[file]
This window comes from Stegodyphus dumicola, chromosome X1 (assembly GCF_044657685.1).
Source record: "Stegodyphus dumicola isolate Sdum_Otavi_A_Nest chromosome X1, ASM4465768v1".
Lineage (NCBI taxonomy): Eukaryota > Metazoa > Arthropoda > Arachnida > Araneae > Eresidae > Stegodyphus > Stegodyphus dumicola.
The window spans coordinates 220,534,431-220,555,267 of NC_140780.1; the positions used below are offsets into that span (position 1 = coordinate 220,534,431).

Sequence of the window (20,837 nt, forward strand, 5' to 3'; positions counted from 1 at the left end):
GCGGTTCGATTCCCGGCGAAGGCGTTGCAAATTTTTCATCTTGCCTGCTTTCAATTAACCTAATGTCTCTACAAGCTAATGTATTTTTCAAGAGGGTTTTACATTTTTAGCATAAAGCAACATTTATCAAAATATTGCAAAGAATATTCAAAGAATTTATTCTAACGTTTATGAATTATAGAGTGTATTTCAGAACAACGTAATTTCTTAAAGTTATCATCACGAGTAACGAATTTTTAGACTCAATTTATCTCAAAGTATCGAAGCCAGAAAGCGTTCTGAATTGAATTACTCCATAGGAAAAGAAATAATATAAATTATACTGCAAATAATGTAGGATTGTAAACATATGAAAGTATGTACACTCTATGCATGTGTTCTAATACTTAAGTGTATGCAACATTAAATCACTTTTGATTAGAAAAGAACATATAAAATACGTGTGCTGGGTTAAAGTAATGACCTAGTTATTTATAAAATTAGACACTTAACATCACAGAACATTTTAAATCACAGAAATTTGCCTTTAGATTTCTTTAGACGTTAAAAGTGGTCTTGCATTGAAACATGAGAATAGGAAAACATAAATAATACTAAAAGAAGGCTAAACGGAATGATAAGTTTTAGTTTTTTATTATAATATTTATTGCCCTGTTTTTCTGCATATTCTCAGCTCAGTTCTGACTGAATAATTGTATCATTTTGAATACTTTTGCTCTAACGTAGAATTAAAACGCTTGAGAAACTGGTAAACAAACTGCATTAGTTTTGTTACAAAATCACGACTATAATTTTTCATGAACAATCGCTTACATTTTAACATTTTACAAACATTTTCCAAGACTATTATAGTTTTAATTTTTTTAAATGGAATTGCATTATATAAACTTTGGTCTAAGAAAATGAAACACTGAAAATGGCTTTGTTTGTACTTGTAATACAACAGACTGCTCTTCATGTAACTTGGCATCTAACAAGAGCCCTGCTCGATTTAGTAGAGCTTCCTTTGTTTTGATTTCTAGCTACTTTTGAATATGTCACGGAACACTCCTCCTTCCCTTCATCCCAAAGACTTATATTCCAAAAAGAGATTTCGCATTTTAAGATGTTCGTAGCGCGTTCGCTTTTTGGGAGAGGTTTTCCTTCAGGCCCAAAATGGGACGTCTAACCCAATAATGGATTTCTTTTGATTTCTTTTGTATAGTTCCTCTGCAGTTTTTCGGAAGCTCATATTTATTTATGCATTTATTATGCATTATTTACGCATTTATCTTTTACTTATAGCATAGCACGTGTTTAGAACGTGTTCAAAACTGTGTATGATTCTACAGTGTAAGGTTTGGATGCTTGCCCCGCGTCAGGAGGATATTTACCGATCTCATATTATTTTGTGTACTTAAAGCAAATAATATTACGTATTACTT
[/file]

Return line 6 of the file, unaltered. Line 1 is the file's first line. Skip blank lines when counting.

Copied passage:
GCGGTTCGATTCCCGGCGAAGGCGTTGCAAATTTTTCATCTTGCCTGCTTTCAATTAACCTAATGTCTCTACAAGCTAATGTATTTTTCAAGAGGGTTTTACATTTTTAGCATAAAGCAACATTTATCAAAATATTGCAAAGAATATTCAAAGAATTTATTCTAACGTTTATGAATTATAGAGTGTATTTCAGAACAACGTAATTTCTTAAAGTTATCATCACGAGTAACGAATTTTTAGACTCAATTTATCTCAAAGTATCGAAGCCAGAAAGCGTTCTGAATTGAATTACTCCATAGGAAAAGAAATAATATAAATTATACTGCAAATAATGTAGGATTGTAAACATATGAAAGTATGTACACTCTATGCATGTGTTCTAATACTTAAGTGTATGCAACATTAAATCACTTTTGATTAGAAAAGAACATATAAAATACGTGTGCTGGGTTAAAGTAATGACCTAGTTATTTATAAAATTAGACACTTAACATCACAGAACATTTTAAATCACAGAAATTTGCCTTTAGATTTCTTTAGACGTTAAAAGTGGTCTTGCATTGAAACATGAGAATAGGAAAACATAAATAATACTAAAAGAAGGCTAAACGGAATGATAAGTTTTAGTTTTTTATTATAATATTTATTGCCCTGTTTTTCTGCATATTCTCAGCTCAGTTCTGACTGAATAATTGTATCATTTTGAATACTTTTGCTCTAACGTAGAATTAAAACGCTTGAGAAACTGGTAAACAAACTGCATTAGTTTTGTTACAAAATCACGACTATAATTTTTCATGAACAATCGCTTACATTTTAACATTTTACAAACATTTTCCAAGACTATTATAGTTTTAATTTTTTTAAATGGAATTGCATTATATAAACTTTGGTCTAAGAAAATGAAACACTGAAAATGGCTTTGTTTGTACTTGTAATACAACAGACTGCTCTTCATGTAACTTGGCATCTAACAAGAGCCCTGCTCGATTTAGTAGAGCTTCCTTTGTTTTGATTTCTAGCTACTTTTGAATATGTCACGGAACACTCCTCCTTCCCTTCATCCCAAAGACTTATATTCCAAAAAGAGATTTCGCATTTTAAGATGTTCGTAGCGCGTTCGCTTTTTGGGAGAGGTTTTCCTTCAGGCCCAAAATGGGACGTCTAACCCAATAATGGATTTCTTTTGATTTCTTTTGTATAGTTCCTCTGCAGTTTTTCGGAAGCTCATATTTATTTATGCATTTATTATGCATTATTTACGCATTTATCTTTTACTTATAGCATAGCACGTGTTTAGAACGTGTTCAAAACTGTGTATGATTCTACAGTGTAAGGTTTGGATGCTTGCCCCGCGTCAGGAGGATATTTACCGATCTCATATTATTTTGTGTACTTAAAGCAAATAATATTACGTATTACTT